In Brazil, businessmen do not usually go to war with the government except to obtain tax benefits and comradely financing. But the national business community began to lose patience with Bolsonaro. A very curious phenomenon is taking place at the moment. The diameter of the brain of the President of the Republic turned out to be smaller than the diameter of the pocket of big businessmen.
The piece of GDP that loses its temper to stop losing money was angered by Fiesp’s decision to shelve the sugar water manifest that preaches the “harmonization” of the three Powers of the Republic. Seven Brazilian agribusiness entities concluded that, at the moment, the worst type of excess that can be committed in relation to Bolsonaro is excessive moderation. These entities, which had signed the Fiesp manifesto, decided to release their own document.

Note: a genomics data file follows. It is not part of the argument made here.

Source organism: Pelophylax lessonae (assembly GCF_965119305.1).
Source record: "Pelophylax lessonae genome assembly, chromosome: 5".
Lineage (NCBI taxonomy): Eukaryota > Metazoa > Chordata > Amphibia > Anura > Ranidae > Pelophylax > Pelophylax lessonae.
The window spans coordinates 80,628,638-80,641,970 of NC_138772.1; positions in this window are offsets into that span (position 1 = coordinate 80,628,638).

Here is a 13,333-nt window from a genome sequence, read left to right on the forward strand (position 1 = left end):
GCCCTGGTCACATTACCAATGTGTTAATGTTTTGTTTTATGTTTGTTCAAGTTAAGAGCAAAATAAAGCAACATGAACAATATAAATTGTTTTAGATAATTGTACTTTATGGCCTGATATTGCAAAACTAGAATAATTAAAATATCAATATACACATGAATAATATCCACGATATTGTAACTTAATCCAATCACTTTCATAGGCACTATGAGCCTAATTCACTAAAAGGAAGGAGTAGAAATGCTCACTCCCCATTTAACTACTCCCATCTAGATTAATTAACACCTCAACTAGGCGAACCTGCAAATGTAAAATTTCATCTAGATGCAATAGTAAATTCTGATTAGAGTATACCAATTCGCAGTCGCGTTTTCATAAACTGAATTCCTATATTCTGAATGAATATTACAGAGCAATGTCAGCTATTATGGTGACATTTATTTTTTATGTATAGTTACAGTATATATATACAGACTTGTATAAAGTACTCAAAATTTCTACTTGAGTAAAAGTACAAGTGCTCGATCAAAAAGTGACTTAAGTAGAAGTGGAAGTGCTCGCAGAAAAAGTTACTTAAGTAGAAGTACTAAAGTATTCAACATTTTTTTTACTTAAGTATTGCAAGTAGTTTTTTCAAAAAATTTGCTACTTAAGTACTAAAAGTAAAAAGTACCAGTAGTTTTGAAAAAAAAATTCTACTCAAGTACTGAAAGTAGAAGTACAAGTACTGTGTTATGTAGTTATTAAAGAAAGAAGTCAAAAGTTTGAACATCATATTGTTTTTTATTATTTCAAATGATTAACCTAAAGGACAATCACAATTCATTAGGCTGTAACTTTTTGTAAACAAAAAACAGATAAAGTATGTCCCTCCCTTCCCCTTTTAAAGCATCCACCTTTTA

More spicy, the manifestation of agribusiness goes to the point: It makes no sense for Brazilians to present themselves abroad as “a permanent society tensioned in endless crises or at risk of setbacks and institutional ruptures.” In the translation of the manifesto, “Brazil is much bigger and better than the image we have projected to the world. This is costing us dear and will take time to reverse.”
In a reference to Bolsonaro’s coup, agribusinesses flirted with an obviousness whose proclamation has become inevitable in a country where the president turns the Independence Day holiday into an institutional threat. “It is the Democratic Rule of Law that assures us the essential entrepreneurial freedom in a capitalist economy”, notes the manifesto that emerged from the retreat of Paulo Skaf, the president of Fiesp. Radical adventures, the text says, aggravate the problems.
Except for the pandemic, Bolsonaro’s Brazil crisis is very similar to the crises of other presidents. There were also inept rulers in them, the center biting the treasury coffers and businessmen wanting to make money. There was only one president who lives in the world of chloroquine, he denies all the crises that beset him —from the sanitary crisis to the water crisis— and makes a preferential option for the Apocalypse, fabricating a Last Judgment per minute.
In such an environment, concluded the agribusiness entities, who give in to the Shakespearean dilemma (I’m fine or I’m not), as Fiesp did, rarely comes to be.